For weather-beaten but indefatigable trekkers, they should put the Israel National Trail on their bucket list.
While the Israel National Trail may not obviously be the world’s longest hiking trail, it is guaranteed to be an epic one, for sure! Hiking in the Holy Land is the dream of every trekker. The Israel National Trail will leave you in awe as you will cross through the biblical landscapes.
The Israel Hiking Trail (Shvil Yisra’el) is the longest designated hiking trail in Israel as it crosses the entire country. Measuring 1,025 kilometers (636.9 miles), the trail extends from Kibbutz Dan (just near Lebanon’s border) in the north to Eilat in the south.
The trail is broken down into 44 segments:
- First 19 segments – northern Tel Aviv. Water is the most abundant there.
- Last 25 segments – from Tel Aviv to Eilat. From Segment 32 on, water becomes scarce.
For a small country, Israel will surprise you with several walking trails and a diverse landscape. If you have trekked the other trails in Israel before, then that may prepare you for the country’s ultimate hiking trail. The Israel National Trail will reward you with diverse and breathtaking natural wonders, the ruins of the ancient cities, and slices of modern-day Israeli life. Not to mention that you will meet fabulous people along the way.
It was journalist Avraham Tamir who hatched the idea of a great hiking trail for Israel. A passionate trekker himself, Tamir had been to several hiking trails, including the Appalachian Trail in the United States during the 1980s. It was from this particular hike that Tamir dreamed of an “epic” trail in Israel.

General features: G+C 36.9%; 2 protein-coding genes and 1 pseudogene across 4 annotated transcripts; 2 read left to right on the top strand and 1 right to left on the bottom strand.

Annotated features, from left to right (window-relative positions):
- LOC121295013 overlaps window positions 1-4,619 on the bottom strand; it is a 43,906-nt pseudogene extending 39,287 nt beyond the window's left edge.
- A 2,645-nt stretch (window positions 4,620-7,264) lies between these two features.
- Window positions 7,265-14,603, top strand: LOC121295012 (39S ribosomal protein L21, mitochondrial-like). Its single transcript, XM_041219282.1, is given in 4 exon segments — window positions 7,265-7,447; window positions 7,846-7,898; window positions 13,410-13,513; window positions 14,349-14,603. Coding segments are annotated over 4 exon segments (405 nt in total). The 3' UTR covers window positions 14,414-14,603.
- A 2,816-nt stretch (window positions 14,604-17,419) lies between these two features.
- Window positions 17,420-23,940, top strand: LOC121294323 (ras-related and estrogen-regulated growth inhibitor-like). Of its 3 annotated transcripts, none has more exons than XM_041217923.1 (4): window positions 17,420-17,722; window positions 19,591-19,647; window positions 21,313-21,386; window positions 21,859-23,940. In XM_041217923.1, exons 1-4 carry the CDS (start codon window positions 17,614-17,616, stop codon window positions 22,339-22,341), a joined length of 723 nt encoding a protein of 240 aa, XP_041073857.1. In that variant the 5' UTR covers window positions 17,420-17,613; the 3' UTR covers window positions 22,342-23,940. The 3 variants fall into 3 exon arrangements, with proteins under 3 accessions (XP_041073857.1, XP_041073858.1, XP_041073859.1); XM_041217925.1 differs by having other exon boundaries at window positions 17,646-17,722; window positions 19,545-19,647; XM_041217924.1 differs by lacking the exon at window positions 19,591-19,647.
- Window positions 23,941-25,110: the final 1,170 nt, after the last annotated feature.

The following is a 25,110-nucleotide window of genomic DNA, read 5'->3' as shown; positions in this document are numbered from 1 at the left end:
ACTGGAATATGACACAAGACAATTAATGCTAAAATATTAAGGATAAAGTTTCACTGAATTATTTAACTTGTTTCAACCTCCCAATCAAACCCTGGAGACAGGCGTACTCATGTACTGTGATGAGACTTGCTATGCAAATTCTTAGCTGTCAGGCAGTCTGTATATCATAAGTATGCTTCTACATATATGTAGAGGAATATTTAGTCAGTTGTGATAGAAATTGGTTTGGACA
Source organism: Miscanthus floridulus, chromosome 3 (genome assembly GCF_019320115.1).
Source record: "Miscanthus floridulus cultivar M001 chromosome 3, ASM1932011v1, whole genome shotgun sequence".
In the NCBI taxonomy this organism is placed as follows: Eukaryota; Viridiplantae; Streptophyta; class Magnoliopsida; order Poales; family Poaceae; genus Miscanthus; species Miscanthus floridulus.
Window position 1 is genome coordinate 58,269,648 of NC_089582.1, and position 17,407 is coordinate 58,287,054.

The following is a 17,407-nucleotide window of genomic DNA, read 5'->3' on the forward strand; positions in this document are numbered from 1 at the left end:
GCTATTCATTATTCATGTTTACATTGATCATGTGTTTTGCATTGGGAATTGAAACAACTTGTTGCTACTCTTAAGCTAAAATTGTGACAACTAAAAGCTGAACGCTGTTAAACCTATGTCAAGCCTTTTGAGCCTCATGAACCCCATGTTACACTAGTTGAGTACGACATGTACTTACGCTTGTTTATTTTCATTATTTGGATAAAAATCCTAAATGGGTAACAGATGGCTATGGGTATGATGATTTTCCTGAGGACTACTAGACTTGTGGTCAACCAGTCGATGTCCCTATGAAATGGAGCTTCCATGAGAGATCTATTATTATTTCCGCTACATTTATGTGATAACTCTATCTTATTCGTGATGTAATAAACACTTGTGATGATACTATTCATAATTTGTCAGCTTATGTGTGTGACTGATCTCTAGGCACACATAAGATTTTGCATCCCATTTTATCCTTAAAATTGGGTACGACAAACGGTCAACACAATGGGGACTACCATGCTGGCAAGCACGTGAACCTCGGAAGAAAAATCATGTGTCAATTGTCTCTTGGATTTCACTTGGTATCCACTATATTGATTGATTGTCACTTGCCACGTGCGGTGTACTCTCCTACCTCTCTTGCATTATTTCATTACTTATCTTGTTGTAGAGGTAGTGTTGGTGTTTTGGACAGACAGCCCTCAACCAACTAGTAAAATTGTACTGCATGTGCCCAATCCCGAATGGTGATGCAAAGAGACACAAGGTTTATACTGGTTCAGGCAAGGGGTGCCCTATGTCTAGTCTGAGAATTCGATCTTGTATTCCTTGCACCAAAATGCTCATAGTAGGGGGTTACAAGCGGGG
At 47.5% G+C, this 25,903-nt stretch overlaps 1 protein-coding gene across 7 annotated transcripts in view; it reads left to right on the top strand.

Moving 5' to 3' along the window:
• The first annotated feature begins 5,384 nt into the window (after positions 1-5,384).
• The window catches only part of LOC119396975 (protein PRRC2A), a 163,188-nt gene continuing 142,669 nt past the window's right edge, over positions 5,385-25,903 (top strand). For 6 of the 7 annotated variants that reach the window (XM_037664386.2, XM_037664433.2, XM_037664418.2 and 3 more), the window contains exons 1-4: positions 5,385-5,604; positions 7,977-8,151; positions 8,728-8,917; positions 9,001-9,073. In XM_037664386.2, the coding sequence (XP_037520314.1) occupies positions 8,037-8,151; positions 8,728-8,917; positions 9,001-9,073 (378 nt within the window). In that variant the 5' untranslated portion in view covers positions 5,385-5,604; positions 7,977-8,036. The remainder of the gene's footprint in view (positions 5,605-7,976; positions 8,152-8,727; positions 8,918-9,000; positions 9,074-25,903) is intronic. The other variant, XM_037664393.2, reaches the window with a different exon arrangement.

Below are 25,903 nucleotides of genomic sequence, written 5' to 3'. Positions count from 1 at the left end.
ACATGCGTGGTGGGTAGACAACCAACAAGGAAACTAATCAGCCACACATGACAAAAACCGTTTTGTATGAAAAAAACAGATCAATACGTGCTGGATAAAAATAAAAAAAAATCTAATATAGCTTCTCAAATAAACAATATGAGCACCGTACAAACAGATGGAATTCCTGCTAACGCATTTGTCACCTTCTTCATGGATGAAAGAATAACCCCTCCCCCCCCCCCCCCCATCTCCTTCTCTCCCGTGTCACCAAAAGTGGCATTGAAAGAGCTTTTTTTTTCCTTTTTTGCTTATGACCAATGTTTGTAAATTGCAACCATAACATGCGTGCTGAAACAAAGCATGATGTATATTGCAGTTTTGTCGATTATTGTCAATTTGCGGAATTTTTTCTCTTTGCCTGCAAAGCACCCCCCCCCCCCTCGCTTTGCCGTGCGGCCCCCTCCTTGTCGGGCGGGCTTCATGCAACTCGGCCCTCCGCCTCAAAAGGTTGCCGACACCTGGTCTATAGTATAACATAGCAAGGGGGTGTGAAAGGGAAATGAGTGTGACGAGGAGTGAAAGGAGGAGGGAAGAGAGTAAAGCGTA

Upon returning to Israel, Tamir went to the Israel Trails Committee (which is housed by the SPNI – Society for the Protection of Nature in Israel) and approached its director, Ori Devir, with the idea. A hiker himself and one of the founders of the SPNI, Devir fell in love with the idea. He began the long process of establishing the trail. Devir and his team gathered several ideas and feedback from hikers, tour guides, park rangers, and nature lovers. After 15 long years of research, investigation, bureaucracy, and hard work, the Israel Trails Committee formally inaugurated the Israel National Trail in 1995.
Most of the Israel National Trail was patched together from a network of pre-existing trails (which were thousands of kilometers long) across the country. Today, the trail’s system strictly and rigorously protects environmental concerns and each region’s character.
Crossing the trail
Initially, the Israel National Trail was intended for hiking by foot only. But as jeeps were becoming increasingly common in passing the trail, some sections of the course are now accessible to any vehicle type, including private cars.
There are many ways to hike the trail: by foot, car, and even public transit.
The Israel National Trail is marked with three stripes – white, blue, and orange – that are usually painted on the rocks, tree barks, and posts. There are also other signs and directions along the way. You should see these markers frequently as you hike along. In case you haven’t seen one for more than a hundred meters, stop and find out if you’re still on the right track. But some sections of the trail that are not marked quite well, so make sure that you keep a trail map, a compass, or an online map handy.